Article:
When devices running the specialized operating system hit the market Nov. 7, they'll support English, French, German, Korean, Japanese and both simplified and complex Chinese. However, they won't be able to make heads or tails out of Spanish or Italian, among other languages.
The Tablet PC operating system is a modified version of Microsoft's Windows XP that has been tweaked so users of computers running the OS can operate their machines with a stylus instead of a mouse and keyboard. Microsoft released the first version of the software to hardware makers earlier this year, with the goal of having devices available by this year's holiday buying season.
The software giant has beenthe idea of pen-based computing for years and has been pitching Tablet PC at the past two trade shows.
Microsoft does not expect handwriting input to replace the keyboard, at least when it comes to languages like English. But the software giant does see a value in giving mobile workers the ability to enter free-form notes.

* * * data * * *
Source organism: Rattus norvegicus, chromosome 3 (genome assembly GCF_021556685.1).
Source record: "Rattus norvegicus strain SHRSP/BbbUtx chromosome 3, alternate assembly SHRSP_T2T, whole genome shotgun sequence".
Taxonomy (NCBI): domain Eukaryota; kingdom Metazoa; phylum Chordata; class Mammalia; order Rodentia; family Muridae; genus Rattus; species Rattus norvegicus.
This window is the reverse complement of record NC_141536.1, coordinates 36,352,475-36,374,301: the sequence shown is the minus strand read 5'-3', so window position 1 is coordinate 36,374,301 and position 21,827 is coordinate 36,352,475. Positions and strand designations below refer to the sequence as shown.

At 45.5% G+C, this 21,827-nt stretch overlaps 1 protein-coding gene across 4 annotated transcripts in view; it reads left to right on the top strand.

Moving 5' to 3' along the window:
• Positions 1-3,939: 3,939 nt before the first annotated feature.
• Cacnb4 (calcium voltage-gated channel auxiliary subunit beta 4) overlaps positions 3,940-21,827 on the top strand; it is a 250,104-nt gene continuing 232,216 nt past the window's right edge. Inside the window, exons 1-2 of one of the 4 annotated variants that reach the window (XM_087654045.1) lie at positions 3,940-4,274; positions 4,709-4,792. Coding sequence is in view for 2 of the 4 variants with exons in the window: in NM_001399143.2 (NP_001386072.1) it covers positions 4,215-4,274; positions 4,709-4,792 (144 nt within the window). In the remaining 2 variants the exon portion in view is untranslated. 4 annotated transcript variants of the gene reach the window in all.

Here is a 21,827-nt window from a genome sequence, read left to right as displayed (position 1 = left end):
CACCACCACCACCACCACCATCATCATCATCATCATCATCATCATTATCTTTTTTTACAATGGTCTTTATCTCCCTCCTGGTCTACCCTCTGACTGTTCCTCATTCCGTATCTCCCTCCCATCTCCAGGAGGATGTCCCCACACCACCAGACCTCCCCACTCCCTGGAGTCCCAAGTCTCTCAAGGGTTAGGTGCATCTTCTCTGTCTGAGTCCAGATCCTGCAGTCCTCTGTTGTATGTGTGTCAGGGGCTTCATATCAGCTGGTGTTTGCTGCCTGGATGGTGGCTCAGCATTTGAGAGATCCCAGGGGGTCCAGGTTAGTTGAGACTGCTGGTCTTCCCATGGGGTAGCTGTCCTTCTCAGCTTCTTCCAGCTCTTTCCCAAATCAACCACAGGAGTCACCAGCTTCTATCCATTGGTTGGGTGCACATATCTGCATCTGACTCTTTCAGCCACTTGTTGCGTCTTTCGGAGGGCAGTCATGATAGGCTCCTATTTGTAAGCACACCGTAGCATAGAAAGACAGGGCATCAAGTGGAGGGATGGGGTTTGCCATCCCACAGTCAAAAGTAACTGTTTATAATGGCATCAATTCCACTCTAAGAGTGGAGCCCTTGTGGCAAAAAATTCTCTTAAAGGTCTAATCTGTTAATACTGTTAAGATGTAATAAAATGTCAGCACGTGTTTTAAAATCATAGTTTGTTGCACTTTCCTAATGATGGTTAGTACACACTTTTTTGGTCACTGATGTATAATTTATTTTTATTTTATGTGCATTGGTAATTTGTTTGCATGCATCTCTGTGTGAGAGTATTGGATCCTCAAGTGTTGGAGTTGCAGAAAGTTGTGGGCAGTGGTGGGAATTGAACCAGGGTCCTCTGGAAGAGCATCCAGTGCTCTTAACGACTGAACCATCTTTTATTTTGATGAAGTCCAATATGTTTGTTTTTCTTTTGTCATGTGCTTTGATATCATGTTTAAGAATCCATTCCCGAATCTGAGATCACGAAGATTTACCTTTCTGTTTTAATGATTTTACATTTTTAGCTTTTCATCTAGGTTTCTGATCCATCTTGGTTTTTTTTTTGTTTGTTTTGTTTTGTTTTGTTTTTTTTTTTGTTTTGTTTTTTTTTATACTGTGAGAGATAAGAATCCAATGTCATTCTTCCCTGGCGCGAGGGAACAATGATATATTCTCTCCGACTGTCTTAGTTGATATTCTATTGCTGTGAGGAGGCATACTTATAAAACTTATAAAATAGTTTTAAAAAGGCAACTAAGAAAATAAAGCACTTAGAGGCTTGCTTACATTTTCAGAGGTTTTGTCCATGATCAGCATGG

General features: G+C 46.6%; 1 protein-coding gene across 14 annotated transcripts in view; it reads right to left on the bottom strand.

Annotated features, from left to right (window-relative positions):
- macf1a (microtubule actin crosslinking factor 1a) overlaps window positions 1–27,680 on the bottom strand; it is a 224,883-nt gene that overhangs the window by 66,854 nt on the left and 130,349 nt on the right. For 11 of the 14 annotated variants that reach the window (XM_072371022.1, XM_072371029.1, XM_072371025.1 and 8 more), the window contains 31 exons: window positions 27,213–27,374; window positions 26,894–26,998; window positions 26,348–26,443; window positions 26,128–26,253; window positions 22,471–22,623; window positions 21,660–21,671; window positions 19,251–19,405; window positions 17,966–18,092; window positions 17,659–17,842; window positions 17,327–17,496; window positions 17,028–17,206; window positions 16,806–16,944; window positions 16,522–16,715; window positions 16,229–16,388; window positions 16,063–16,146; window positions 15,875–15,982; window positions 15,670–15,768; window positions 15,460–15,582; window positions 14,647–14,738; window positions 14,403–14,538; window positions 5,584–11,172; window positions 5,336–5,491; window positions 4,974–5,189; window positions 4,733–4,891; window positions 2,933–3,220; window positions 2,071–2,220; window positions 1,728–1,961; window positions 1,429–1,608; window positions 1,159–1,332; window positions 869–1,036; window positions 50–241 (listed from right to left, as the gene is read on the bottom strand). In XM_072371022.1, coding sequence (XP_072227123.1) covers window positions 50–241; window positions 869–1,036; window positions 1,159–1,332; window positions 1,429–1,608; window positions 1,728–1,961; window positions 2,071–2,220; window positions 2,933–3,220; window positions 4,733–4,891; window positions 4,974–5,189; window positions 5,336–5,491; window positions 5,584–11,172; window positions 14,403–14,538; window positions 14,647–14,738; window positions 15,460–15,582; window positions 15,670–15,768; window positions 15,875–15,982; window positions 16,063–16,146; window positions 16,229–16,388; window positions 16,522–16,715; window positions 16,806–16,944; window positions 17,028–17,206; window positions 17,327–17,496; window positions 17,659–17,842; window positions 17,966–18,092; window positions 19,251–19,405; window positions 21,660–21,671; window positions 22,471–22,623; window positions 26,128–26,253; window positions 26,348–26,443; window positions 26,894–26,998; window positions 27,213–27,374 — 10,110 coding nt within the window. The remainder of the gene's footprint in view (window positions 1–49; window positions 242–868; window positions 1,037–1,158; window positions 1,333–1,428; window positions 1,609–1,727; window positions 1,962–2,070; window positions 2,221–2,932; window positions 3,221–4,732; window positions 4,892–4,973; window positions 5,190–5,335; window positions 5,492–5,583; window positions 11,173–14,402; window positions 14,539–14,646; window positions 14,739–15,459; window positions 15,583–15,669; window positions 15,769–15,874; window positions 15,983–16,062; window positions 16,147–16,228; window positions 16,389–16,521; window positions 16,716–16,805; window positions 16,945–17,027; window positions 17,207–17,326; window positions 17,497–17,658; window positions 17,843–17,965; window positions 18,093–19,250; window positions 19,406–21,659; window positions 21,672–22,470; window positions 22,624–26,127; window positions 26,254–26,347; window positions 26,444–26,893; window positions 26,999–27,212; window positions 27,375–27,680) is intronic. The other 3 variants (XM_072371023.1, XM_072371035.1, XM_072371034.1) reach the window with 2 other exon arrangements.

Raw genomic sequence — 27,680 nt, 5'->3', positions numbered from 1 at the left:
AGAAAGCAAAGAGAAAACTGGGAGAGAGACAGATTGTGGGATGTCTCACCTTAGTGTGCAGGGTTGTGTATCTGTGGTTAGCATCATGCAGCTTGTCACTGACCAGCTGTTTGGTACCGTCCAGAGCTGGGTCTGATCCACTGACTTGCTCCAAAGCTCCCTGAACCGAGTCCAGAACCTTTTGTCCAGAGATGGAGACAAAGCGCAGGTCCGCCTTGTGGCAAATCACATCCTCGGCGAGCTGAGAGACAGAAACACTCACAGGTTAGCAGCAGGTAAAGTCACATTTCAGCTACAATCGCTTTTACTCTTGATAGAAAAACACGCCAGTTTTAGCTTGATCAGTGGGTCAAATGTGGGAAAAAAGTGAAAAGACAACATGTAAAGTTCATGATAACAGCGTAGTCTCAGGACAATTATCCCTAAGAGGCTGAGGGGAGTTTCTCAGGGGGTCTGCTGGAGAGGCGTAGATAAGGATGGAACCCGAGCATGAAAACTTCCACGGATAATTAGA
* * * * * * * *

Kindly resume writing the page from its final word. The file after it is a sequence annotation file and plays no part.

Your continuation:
"I believe you can type faster than you can ink," Microsoft Group Vice President Jeff Raikes said in an interview. "What you can't do is you can't be as expressive."
When it comes to Asian languages, though, pen-based computing takes on a level of practicality. Microsoft's initial choice of languages reflects the heightened need to find a better way than keyboards to enter many Asian languages into a computer. Entering a single character in Korean, Chinese or Japanese typically requires multiple keystrokes.
Many companies, including Microsoft, IBM and Intel, among others, are focusing on Asia for theiron natural interfaces such as speech and handwriting recognition.
As for the languages that are not included, Raikes said it's nothing personal. Microsoft is releasing Tablet PC in the languages in which its handwriting recognition databases are the strongest.
"The recognition takes years to develop in a given language," Raikes said.
Because some havehow broad the market is for devices that rely on handwriting as a primary form of input, many hardware makers are opting for devices that can also work as a traditional laptop with a built-in keyboard. Microsoft's initial prototype relied on an on-screen software keyboard; later prototypes worked as regular notebooks but could be turned into a tablet with a twist of the screen.
Acer and HP are developing such convertible devices. Fujitsu is also planning some type of Tablet PC device, and Microsoft says Toshiba is considering one as well.